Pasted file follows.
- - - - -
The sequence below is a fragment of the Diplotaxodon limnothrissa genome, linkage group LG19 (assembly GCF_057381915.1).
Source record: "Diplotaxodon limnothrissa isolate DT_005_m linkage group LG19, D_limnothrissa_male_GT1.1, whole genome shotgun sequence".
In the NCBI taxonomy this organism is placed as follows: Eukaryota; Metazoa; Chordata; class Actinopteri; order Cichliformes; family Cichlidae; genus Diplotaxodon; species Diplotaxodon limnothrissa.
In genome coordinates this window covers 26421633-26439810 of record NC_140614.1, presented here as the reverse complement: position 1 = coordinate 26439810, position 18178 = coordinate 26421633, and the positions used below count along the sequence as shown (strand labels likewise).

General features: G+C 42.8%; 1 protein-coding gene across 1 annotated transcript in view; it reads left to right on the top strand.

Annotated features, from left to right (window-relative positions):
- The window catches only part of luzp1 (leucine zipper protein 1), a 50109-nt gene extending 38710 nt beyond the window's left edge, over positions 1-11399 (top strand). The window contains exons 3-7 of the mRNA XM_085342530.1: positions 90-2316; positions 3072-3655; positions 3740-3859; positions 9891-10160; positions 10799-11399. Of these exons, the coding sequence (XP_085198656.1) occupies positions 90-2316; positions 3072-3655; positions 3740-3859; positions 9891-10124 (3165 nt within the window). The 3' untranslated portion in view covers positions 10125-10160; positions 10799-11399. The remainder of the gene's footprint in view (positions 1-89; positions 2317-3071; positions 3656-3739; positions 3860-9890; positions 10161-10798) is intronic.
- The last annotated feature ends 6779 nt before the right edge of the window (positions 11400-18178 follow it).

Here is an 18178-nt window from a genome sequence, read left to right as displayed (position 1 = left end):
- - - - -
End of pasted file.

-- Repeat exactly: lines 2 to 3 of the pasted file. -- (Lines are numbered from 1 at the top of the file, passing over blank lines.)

Source record: "Diplotaxodon limnothrissa isolate DT_005_m linkage group LG19, D_limnothrissa_male_GT1.1, whole genome shotgun sequence".
In the NCBI taxonomy this organism is placed as follows: Eukaryota; Metazoa; Chordata; class Actinopteri; order Cichliformes; family Cichlidae; genus Diplotaxodon; species Diplotaxodon limnothrissa.